10 Legal Considerations When Starting a Hemp Business in North Carolina

Bradley Arant Boult Cummings LLP
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Bradley Arant Boult Cummings LLP

Now that North Carolina and federal laws provide for the legal cultivation of hemp, you want to start a hemp company. You have your big idea and a business plan ready, but you begin to wonder whether you should be thinking about any legal issues as you get your company off the ground. That’s where we come in.

Bradley’s Cannabis Industry team has a deep understanding of the many unique legal and business issues that impact hemp companies in North Carolina and beyond. Our multidisciplinary team of attorneys helps businesses successfully identify and mitigate risk and recognize opportunities for sustainable growth. In our experience, here are the 10 things to consider when starting a hemp business.

1. Establish a Corporate Entity to Operate Your Business.

Whether growing hemp or selling retail CBD, many entrepreneurs choose to establish a corporate entity such as a limited liability company to operate their budding business. We highly recommend doing so because the costs are relatively small, but the benefits are substantial – for you and for your business. In North Carolina, this process runs primarily through the North Carolina Secretary of State’s Office, and North Carolina law sets forth very specific requirements for new business formation and operation.

2. Obtain All Necessary Licenses to Conduct Your Business.

Hemp is a highly regulated industry, and thus licenses are essential. While necessary, the process in North Carolina to obtain a license is tricky at this time considering the North Carolina Industrial Hemp Pilot Program is set to expire at the end of October 2020. There will still be options after October 2020, but the process is more unclear, especially considering the NC Farm Bill of 2019-20 passed without the anticipated (and much needed) permanent state hemp regulations.

3. Obtain Funding for Your Business.

Even the best ideas cannot succeed unless they get off the ground. Sometimes the difference between success and failure is having access to capital, and more importantly, strategic capital. Raising capital in the hemp industry is a particular craft due to the numerous regulations, the changing laws, and the susceptibility of adverse agricultural conditions. Such factors call for a mastery of different skill sets in order for any hemp enterprise to obtain funding.

4. Prepare Contracts with Suppliers/Processors.

Unless your hemp company is fully vertically integrated, you will have contracts with other players in the hemp space. Whether you are a grower, processor, supplier, or retailer, your company needs thoughtful, well-negotiated contracts to survive in this competitive market.

5. Understand What the Law Allows for Hemp.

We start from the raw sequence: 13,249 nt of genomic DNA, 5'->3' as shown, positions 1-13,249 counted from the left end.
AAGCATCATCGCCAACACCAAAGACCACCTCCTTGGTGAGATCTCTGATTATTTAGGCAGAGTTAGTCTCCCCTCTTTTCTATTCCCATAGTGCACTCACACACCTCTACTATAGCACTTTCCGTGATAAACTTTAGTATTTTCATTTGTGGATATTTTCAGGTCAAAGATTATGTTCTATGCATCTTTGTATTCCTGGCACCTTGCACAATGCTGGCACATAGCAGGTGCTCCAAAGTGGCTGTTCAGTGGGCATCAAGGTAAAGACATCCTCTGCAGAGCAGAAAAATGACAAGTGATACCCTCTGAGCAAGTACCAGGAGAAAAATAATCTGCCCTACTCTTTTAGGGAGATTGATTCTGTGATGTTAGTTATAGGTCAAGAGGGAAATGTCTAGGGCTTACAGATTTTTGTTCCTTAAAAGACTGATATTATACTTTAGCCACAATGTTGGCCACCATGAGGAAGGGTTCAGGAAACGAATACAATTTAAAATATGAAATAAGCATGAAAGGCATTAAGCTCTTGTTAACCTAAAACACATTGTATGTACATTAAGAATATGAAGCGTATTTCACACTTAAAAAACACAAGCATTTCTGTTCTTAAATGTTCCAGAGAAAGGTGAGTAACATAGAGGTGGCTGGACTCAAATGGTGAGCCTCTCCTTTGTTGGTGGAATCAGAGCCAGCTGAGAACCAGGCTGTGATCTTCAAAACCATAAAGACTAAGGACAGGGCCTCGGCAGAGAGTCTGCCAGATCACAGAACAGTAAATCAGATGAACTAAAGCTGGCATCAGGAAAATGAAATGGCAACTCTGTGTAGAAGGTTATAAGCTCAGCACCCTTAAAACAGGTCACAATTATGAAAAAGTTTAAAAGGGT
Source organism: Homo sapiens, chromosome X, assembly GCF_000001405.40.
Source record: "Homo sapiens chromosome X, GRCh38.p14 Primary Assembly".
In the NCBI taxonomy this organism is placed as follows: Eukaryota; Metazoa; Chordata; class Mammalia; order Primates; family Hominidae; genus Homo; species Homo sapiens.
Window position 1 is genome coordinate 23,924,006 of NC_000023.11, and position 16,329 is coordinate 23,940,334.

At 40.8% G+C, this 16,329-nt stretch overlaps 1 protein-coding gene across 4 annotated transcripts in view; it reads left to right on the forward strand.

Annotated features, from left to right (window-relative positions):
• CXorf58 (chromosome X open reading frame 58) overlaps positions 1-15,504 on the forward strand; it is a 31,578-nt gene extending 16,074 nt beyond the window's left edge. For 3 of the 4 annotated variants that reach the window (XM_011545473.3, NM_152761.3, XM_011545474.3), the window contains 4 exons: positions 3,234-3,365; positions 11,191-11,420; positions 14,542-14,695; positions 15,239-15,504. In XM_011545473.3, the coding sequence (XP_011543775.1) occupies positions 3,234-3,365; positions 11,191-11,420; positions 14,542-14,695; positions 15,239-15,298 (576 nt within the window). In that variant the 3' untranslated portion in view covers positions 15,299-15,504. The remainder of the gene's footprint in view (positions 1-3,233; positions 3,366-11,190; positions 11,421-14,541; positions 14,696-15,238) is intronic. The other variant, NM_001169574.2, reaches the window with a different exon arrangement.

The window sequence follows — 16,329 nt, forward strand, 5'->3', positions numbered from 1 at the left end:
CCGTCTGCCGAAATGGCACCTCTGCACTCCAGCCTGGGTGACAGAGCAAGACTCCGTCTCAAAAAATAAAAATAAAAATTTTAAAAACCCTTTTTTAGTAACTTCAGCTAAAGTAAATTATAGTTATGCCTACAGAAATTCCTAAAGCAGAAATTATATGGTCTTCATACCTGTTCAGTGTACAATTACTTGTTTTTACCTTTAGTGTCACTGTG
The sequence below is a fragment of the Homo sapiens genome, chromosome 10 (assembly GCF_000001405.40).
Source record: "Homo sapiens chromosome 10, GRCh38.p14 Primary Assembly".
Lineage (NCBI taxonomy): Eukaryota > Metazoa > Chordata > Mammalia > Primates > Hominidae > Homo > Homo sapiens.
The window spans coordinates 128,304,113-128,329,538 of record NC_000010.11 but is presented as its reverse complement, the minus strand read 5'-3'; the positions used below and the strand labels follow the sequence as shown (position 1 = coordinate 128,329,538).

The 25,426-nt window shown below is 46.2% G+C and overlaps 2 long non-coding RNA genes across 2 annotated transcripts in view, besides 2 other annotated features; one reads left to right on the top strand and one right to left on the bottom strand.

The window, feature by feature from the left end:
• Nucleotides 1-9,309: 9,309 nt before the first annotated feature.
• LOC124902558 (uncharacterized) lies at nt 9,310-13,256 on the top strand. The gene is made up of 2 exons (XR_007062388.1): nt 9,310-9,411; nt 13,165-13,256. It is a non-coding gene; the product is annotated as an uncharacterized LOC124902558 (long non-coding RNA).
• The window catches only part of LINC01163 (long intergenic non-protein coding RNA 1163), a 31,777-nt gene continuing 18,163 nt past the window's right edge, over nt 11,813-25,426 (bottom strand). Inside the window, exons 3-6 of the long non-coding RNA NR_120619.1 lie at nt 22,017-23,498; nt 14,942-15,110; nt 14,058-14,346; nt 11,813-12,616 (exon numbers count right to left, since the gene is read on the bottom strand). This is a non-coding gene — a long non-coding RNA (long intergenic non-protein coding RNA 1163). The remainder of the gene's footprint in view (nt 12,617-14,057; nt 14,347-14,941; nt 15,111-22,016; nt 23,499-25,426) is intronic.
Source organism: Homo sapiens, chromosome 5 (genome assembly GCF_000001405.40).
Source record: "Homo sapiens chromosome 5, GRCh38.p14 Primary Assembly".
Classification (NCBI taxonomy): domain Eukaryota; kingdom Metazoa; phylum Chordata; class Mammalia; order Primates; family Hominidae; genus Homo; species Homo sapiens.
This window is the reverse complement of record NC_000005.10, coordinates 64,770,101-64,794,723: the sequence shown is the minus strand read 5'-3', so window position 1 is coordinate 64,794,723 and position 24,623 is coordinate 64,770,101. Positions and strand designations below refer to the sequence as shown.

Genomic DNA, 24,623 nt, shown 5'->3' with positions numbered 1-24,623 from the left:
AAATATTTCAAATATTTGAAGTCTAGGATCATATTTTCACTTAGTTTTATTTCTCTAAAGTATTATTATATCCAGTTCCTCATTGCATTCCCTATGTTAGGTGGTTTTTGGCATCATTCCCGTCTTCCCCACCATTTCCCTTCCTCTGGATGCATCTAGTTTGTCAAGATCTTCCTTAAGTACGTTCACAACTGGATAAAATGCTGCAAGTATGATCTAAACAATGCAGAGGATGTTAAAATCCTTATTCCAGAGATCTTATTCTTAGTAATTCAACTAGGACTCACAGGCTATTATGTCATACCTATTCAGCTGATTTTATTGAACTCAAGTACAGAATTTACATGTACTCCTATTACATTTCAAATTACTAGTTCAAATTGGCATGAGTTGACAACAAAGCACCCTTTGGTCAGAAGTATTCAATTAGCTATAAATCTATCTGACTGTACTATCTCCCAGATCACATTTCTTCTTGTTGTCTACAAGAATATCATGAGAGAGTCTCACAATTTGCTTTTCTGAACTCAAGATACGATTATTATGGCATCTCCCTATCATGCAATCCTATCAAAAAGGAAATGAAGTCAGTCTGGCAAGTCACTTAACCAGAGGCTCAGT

Even though hemp is now legal at the federal level, the hemp industry is still highly regulated by various levels of government. For example, the Food and Drug Administration prohibits the introduction of hemp and hemp-derived products (including, for example, CBD) into foods and beverages. Certain states and municipalities have their own hemp-specific rules and regulations.  For instance, in North Carolina there is a chance that smoke-able hemp may one day be deemed illegal, as this was almost the case with the NC Farm Bill of 2019-20.

Don’t get tripped up over the rules of the road. 

6. Protect Your Intellectual Property.

For many companies, their most valuable asset is their intellectual property. Without a trademark, your clever name and tag line are there for the taking. Invented a novel way to process hemp? A patent may be the appropriate strategic choice for your company.

7. Establish a Banking Relationship.

Many hemp companies are surprised to learn that many banks will not provide services to cannabis-related businesses, including hemp companies, due to the potential for hemp products to contain too much THC – and thus be illegal. Operating a business without the ability to utilize and offer banking services is a recipe for failure.

8. Establish an Accounting Relationship and Understand Hemp’s Tax Treatment.

Let’s face it, you don’t want to handle complicated tax questions. But in a highly regulated industry, that’s exactly what you can expect. Let our tax professionals do their part while you focus on growing your business.

9. Understand Employment Laws.

A company is only as good as its employees. It is critical to comply strictly with the employment laws of each jurisdiction where your business operates. This is one place where it definitely does not pay to be penny-wise, pound foolish. Get it right on the front end. Like most states, North Carolina law prescribes a variety of requirements that employers must meet related to issues such as wages, health inspections, and employee benefits.

10. Get the Right Insurance.

All businesses should have appropriate insurance coverage and surety bonds, but hemp companies will quickly realize that not all insurance or surety companies will write hemp insurance policies or issue bonds. And in the event of a claim, the hemp company may learn that many hemp claims are denied for various reasons. Don’t find yourself facing a loss without insurance coverage such as the newly announced Whole-Farm Revenue Protection available from the U.S. Department of Agriculture for North Carolina-licensed farmers who grow hemp for fiber, flower or seed.

DISCLAIMER: Because of the generality of this update, the information provided herein may not be applicable in all situations and should not be acted upon without specific legal advice based on particular situations.

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